Thursday, August 05, 2010

The Girl Who Played With Fire

Sorry for the delay in posting, but I was enjoying a bout of self-indulgence. Yesterday evening I finished the The Girl Who Played With Fire, the second book in the Millennium trilogy by Stieg Larsson.

When I got through the cliff-hanging ending at 9:40 last night, I jumped into my car, raced to B&N, (arriving just five minutes before they closed) and bought the hardcover of the third book, The Girl Who Kicked the Hornet's Nest just so I could see what happened next.

If you read my review of The Girl With the Dragon Tattoo here, you probably figured out that I wasn't crazy about the novel. I described it as two books in one: half locked-room mystery and half financial crime novel. I found the financial crime story to be pretty derivative and the plotting and pacing of the entire novel wildly uneven. In my view, the nominal protagonist Mikael Blomkvist was a place-holder rather than a fully-fleshed-out character.

What kept my interest were the two things at which Larsson excelled: the vivid, atmospheric descriptions of a cold, dark and lonely Sweden and the terrific character of Lisbeth Salander, the girl with the dragon tattoo.

I feel very differently about the second book in the series.

The Girl Who Played With Fire is also two books in one. On one hand, it is a suspenseful thriller while on the other, it's a police procedural. However, IMHO, Larsson matured enormously as a writer from the first to the second book. While a bit pokey in the police procedural sections, Fire is nowhere near as deadly in pace as the financial crime sections of Dragon Tattoo. And the thriller part of Fire is terrific. I didn't want to put the book down.

In Dragon Tattoo, the mystery was like a chewy nougat, sandwiched between the two halves of the plodding financial crime. In Fire, Larsson is far more skillful, weaving the police procedural in and out of the thriller.

The Girl Who Played With Fire is set two years after the events in Dragon Tattoo. Lisbeth has been traveling around the world, going wherever the urge takes her.

Blomkvist has been focussed on his magazine Millennium, which has prospered over the past two years. He and his partner Berger have struck a deal with another journalist who has been writing an expose on the sex trade in Sweden. As Bloomkvist did with the Wennerström scandal of Dragon Tatto, the plan is to first issue a magazine article that exposes the shady dealings of the powerful people (including politicians, judges and cops) who are exploiting teenage girls and then follow up by publishing a book that goes into even more detail.

Before the article or the book can be published, the young journalist behind the story and his researcher girlfriend are murdered, execution-style. On the same night, Lisbeth's guardian, who horrendously abused her in the first book, is also murdered with the same gun. The weapon--with Lisbeth's fingerprints all over it--had been left at the scene of the double homicide, making her the prime suspect.

One of my few quibbles with the book is its heavy reliance on coincidence. Lisbeth had been in the young couple's apartment shortly before the murders, and Blomkvist is the one who finds the bodies. That was a little too neat for me. However, I forgave Larsson because of the great ride the thriller took me on.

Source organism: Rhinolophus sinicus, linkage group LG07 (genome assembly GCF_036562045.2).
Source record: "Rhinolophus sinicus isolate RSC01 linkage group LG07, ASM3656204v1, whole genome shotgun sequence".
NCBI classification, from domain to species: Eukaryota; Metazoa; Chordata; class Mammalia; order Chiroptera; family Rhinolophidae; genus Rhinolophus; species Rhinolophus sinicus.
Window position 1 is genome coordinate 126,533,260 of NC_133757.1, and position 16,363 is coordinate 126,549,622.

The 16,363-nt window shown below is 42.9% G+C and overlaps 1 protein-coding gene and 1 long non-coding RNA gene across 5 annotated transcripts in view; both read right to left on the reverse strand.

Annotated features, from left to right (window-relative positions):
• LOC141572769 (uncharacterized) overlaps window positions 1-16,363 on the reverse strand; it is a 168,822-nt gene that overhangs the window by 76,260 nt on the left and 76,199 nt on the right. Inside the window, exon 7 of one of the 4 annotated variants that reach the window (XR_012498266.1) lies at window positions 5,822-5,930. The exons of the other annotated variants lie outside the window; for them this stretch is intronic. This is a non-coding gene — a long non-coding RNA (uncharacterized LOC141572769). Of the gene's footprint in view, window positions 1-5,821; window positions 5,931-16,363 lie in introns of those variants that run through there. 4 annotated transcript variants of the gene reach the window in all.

While the police initiate a nationwide manhunt for the "Lesbian Satanist" madwoman Lisbeth Salander, Salander herself is searching for the one man from her past with whom she still has unsettled business.

The novel goes into detail about Salander's past life, explaining much of who she is and why. And although she seems very alone, the few friends she has are marshalling their efforts to help her.

The two villains of the novel are satisfyingly evil. The mysterious Zala, whom Salander is pursuing, is a Russian spy turned Swedish criminal. And Ronald Niedermann, Zala's enforcer, seems to be a combination of two of my favorite James Bond villains: Red Grant, the blond giant in From Russia with Love, and Oddjob from Goldfinger.

But even those villains could not overshadow Salander. A friend of mine just read Dragon Tattoo for her book club. She said to me that Lisbeth Salander pushed protagonist Mikael Blomkvist out of the way just like Hannibal Lecter shoved Will Graham off center stage in Red Dragon, the prequel to Silence of the Lambs. I thought that was a terrific insight. I don't know what the authors' intentions were in either case, but I do know they created fabulously vivid characters that could not be kept in the background.

Where Salander was a secondary character to Blomkvist in The Girl With the Dragon Tattoo, the two exchange places in Fire. The second book belongs completely to Lisbeth.

And when I realized where the title The Girl Who Played With Fire came from, I forgot how to breathe for several long seconds.

I went on line to Amazon to look at the reviews for both books. Seventy percent of the reviews for Dragon Tattoo were either four- or five-stars. Eighty percent of the reviews for Fire were four- or five-stars.

I am now reading The Girl Who Kicked the Hornet's Nest.

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